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Wallace Fountains

Cool, Clear, Water

Wallace fountain located at Rue de Maurepas (photo by Moonik).
Wallace fountain located at Rue de Maurepas (photo by Moonik).

Just about everyone knows that throughout the centuries, clean and drinkable water in Paris was very difficult to find. Running water didn’t come to certain parts of Paris (e.g., Village of Saint-Paul) until the early 1970s. Well, one person saw to it that the citizens of Paris, in particular the poor, had potable drinking water available to them shortly after the Paris Commune of 1871.

Shortly after Napoleon’s defeat at Waterloo, a little-known charity called the British Charitable Fund (BCF) was established for the purpose of assisting British citizens who had moved to France and became destitute. In other words, they needed financial assistance for food and shelter. One of the largest benefactors (and later, a BCF trustee) was Sir Richard Wallace (1818–1890).

An Expat In Paris

Wallace was a British expat living in Paris who had inherited a large sum of money from his father in 1870. Among his other philanthropic endeavors, he founded a hospital. However, Sir Richard’s legacy to modern day Paris is the Wallace Fountain found throughout Paris (and other parts of the world).

Most of the aqueducts were destroyed during the Franco-Prussian war and the 1871 Commune. This drove up the price of water and many Parisians could not afford to purchase drinking water. In fact, the water being sold was usually non-potable as it was taken from the Seine. This drove many to drink liquor, wine, and beer. Since there was a temperance movement at the time, Sir Richard decided to personally fund the building of public drinking fountains.

These were small cast-iron sculptures (four separate designs; four different models) that formed drinking fountains and were placed in strategic spots around Paris (read: high density walking areas).

Two of the models, the large and small, are scattered today around Paris. The large models are found on the streets (sixty-seven total) while the small—push button—models (eleven total) can be seen and are used in the various parks and squares. An example of the large model can be seen in the Place Saint-Germain-des-Prés on the Left Bank. Make your way over to the Place des Invalides and you will see a small model.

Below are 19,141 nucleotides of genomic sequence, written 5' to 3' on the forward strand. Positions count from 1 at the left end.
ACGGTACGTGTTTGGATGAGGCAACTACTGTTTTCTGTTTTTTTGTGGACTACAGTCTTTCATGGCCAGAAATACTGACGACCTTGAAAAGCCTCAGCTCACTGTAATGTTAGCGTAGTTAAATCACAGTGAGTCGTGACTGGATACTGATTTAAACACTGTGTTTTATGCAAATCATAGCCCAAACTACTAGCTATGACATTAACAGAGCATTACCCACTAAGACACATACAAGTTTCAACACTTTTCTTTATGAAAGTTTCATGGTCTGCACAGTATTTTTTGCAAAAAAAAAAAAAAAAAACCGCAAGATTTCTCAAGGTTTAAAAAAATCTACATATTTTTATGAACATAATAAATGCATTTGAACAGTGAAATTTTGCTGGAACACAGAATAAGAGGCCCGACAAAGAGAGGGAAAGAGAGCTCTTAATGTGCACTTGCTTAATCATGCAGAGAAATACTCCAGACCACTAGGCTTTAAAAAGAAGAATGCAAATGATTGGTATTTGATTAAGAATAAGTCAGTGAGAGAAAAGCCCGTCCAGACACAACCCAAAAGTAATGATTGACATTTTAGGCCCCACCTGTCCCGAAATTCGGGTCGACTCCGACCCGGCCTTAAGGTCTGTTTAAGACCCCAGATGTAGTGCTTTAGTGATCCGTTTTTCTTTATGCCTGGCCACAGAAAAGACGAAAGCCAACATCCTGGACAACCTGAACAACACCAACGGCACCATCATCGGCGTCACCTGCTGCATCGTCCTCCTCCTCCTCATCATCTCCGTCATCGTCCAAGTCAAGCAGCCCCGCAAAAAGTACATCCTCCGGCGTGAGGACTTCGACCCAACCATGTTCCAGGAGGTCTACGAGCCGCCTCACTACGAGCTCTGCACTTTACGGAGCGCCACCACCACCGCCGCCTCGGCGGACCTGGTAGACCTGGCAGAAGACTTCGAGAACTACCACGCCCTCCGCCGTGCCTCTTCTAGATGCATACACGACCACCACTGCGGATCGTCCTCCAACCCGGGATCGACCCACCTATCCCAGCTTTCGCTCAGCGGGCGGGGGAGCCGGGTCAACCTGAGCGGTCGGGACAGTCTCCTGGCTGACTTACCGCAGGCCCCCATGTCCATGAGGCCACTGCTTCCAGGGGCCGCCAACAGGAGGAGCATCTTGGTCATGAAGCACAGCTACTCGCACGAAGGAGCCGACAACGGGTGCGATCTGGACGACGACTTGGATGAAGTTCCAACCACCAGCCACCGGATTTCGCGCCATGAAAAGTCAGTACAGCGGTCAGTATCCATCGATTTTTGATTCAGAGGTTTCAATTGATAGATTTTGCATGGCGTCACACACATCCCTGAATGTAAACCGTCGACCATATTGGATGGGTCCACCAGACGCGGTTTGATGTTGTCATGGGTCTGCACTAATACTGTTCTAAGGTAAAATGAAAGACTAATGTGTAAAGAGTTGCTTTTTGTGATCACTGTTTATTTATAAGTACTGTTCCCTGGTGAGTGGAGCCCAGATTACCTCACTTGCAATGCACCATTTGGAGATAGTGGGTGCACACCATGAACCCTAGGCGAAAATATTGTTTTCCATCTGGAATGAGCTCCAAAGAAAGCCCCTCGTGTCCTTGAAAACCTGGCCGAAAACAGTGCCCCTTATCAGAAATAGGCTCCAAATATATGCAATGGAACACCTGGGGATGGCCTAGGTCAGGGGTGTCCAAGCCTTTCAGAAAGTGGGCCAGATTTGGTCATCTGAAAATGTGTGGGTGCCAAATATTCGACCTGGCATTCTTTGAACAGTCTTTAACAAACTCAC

The applied model was the drinking fountain installed in the sides of buildings. Only one still exists—Rue Geoffrey Saint-Hilaire. Exit the Métro Place Monge and walk north along Rue Monge until you get to Rue Lacépède. Turn right. Rue Lacépède will dead end into Rue Geoffroy-Saint Hilaire. In front of you will be a wall (behind which is the Jardin des Plantes). The drinking fountain will be on the wall in front of you.

Two Fountains Remain

The fourth model, the colonnade, was the last to be built and resembles the large model (the caryatid figures have been replaced with columns). Due to cost issues, they were smaller in dimension. Only thirty were built and today, two remain—Rue de Rémusat (at Rue de Mirabeau—16th arrondissement) and Avenue des Ternes (at Place Pierre Demours—17th arrondissement).

Much like the restored art deco signage for the entrance to certain Métro stations, the Wallace Fountains have become a treasured part of Paris and its past. Be on the lookout for them the next time you’re in Paris.

Wallace is buried in Père Lachaise cemetery in Paris. One of my future books, Where Did They Bury Jim Morrison, the Lizard King?—A Walking Tour of Paris Cemeteries, will take you to Sir Wallace’s grave site.

Do we have a lot of stories? Of course we do. I’m looking forward to sharing these with you. Please continue to visit our blog and perhaps subscribe so that you don’t miss out on the most recent blog posts.

Thanks so much for following my blog and my little journey through this incredibly interesting process of writing a series of niche historical travel books and then getting the bloody things published.


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Copyright © 2014 Stew Ross




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